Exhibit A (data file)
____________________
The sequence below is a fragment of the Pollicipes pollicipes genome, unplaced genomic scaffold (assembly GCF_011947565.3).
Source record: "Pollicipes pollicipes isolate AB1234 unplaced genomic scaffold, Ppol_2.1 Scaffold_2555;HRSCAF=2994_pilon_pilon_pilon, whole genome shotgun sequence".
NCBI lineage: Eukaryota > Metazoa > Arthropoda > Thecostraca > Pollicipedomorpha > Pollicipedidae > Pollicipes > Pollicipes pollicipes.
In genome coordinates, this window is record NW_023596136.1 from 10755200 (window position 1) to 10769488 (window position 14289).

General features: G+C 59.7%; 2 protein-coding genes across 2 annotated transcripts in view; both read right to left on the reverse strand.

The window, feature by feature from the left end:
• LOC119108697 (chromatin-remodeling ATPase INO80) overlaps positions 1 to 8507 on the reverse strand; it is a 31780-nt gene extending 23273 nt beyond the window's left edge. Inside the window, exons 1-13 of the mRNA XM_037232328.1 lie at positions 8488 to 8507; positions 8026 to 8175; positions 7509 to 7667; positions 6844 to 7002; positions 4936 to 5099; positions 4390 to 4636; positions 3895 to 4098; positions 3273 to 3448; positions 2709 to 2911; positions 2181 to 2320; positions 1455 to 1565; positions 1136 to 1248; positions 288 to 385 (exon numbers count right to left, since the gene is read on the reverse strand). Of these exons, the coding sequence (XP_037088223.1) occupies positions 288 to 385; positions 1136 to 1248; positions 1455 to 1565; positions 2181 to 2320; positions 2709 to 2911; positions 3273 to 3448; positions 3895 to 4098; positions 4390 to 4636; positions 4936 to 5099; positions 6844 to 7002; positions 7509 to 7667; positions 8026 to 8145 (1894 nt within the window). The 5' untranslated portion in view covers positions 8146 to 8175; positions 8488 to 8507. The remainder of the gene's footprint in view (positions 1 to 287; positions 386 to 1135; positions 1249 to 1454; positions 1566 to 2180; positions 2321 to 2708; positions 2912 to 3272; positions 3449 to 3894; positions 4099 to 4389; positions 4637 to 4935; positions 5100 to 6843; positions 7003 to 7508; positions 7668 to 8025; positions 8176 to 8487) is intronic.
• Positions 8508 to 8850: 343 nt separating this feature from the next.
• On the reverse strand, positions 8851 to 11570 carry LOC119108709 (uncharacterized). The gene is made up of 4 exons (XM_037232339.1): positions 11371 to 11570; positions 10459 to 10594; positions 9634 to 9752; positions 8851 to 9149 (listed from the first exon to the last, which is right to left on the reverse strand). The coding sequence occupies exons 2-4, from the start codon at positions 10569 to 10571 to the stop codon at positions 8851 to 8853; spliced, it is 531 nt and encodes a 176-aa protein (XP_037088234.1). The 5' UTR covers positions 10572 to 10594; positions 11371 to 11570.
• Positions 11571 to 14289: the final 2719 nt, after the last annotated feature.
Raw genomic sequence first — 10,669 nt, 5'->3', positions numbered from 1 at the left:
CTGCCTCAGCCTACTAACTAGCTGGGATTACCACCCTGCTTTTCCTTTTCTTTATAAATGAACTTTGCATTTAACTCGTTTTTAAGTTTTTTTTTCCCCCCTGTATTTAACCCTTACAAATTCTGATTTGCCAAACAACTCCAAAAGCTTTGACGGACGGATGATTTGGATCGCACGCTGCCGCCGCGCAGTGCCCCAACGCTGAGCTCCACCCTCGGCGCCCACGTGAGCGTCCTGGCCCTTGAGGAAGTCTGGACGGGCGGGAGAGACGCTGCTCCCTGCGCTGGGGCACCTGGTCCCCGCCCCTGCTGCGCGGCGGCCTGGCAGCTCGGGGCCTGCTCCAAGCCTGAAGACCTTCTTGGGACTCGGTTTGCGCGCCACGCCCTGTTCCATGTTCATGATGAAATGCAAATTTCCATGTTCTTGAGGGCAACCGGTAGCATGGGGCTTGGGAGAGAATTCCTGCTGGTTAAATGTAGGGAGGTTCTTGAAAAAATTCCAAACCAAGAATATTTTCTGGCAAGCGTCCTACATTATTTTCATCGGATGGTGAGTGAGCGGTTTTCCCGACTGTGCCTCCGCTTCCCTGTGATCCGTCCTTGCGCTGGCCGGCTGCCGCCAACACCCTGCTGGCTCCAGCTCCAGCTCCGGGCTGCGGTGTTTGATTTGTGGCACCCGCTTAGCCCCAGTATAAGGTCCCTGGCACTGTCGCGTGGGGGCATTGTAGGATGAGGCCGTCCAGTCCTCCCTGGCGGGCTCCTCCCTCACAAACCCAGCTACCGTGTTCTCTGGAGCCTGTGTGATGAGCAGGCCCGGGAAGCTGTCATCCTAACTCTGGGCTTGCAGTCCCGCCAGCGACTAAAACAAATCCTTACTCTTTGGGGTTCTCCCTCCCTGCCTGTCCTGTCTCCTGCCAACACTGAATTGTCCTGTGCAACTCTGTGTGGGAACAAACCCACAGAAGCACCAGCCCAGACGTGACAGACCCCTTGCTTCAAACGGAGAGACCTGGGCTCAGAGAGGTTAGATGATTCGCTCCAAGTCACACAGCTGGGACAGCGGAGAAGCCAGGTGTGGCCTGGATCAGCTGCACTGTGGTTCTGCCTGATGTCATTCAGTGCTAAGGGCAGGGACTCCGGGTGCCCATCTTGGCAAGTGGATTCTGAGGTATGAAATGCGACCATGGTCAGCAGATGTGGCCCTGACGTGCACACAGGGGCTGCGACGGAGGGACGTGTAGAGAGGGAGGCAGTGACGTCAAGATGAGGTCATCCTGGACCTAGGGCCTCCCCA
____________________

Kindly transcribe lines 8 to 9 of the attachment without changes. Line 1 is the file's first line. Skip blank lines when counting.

• Positions 8508 to 8850: 343 nt separating this feature from the next.
• On the reverse strand, positions 8851 to 11570 carry LOC119108709 (uncharacterized). The gene is made up of 4 exons (XM_037232339.1): positions 11371 to 11570; positions 10459 to 10594; positions 9634 to 9752; positions 8851 to 9149 (listed from the first exon to the last, which is right to left on the reverse strand). The coding sequence occupies exons 2-4, from the start codon at positions 10569 to 10571 to the stop codon at positions 8851 to 8853; spliced, it is 531 nt and encodes a 176-aa protein (XP_037088234.1). The 5' UTR covers positions 10572 to 10594; positions 11371 to 11570.